On Monday, May 19, promptly at 10:00 a.m. I began my clerkship. First, I met with Maren von Pappritz, the Chief Judge for the Chamber for Commercial Matters (Vorsitzende Richterin am Kammer für Handelssachen). After a short tour of the Essen District Court, Judge von Pappritz explained my clerkship, which includes working in the Chamber for Commercial Matters, the Criminal Court (Strafgericht), and the Assize Court (Schwurgericht), among other divisions of the District Court.
Besides working at the Essen District Court, Chief Judge von Pappritz told me that I would also be working for a well-known German firm, Holthoff-Pförtner, which practices in almost every conceivable area of law. Chief Judge von Pappritz also told me that I would be allowed to participate in an Arbeitsgemeinschaft with the other clerks. The Arbeitsgemeinschaft (AG) is an intensive course, during which clerks learn how to write hypothetical judgments and arguments for different parties, before taking the second bar exam. In Germany, the legal education is quite different. After receiving a bachelors of law, German law students take their first bar exam, followed by a two year clerkship and then, the second bar exam. After successfully completing the second bar exam, German lawyers are able to practice in any part of Germany, as well as immediately become a judge. Thus, being able to be part of the AG means that my clerkship will include not only practical legal work experience but also a concentrated educational opportunity.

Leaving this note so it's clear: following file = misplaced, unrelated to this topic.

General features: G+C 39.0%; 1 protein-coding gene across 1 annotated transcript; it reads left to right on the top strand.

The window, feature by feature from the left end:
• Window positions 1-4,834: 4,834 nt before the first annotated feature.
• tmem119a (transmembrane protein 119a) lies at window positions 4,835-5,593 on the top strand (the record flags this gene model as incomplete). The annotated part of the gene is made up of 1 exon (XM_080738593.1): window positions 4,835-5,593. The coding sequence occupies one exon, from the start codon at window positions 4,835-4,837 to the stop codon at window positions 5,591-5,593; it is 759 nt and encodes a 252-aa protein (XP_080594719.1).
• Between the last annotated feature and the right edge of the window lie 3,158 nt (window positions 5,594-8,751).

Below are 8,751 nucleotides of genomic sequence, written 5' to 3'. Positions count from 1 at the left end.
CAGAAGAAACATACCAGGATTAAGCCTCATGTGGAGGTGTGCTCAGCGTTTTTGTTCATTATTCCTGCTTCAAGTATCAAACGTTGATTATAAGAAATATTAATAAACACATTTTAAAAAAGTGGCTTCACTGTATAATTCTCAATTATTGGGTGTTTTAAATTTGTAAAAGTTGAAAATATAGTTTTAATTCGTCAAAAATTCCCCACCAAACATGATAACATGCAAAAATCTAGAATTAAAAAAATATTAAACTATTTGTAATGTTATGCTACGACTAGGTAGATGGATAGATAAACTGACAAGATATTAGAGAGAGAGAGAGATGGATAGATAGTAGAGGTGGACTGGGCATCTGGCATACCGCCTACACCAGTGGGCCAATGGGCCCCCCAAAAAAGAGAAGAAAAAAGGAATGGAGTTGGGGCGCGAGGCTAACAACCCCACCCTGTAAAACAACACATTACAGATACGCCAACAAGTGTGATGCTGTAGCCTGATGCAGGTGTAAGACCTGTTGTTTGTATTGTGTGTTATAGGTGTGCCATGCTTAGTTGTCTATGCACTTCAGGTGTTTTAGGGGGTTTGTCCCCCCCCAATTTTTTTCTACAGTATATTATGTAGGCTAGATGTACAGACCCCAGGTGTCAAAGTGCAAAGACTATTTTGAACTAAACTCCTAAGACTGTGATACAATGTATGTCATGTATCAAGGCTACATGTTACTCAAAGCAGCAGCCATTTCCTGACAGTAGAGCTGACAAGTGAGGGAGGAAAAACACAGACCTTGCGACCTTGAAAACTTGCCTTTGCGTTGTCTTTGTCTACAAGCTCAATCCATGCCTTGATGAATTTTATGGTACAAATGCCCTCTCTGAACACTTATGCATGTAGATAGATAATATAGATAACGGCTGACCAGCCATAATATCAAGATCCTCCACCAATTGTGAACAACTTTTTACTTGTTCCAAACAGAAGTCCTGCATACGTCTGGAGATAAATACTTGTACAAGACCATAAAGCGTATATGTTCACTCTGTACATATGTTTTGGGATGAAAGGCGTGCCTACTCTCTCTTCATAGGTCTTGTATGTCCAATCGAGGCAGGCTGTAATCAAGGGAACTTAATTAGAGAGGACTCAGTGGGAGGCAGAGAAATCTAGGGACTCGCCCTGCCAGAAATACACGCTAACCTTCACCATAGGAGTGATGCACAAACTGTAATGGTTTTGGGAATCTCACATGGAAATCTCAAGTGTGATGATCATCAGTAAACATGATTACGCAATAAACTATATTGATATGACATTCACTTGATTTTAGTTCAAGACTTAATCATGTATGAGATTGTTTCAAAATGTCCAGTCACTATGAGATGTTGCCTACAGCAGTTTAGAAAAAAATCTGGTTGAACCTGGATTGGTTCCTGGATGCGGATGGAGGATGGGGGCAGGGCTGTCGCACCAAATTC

Following a discussion of my duties and responsibilities, the Chief Judge officially swore me to secrecy about what I heard and saw regarding cases, as well as had me sign a personal liability waiver. As my first day was only an introductory meeting, I finished relatively early. However, because the Chief Judge does not speak much English, everything was and will continue to be in German. Moreover, German legalese is a Fachsprache (technical language), which many Germans do not understand; thus, in addition to learning about the German civil law system, I will be challenged to broaden my German language skills. After my first day of work, I was completely exhausted; so, after a quick hour at the gym, I fell asleep.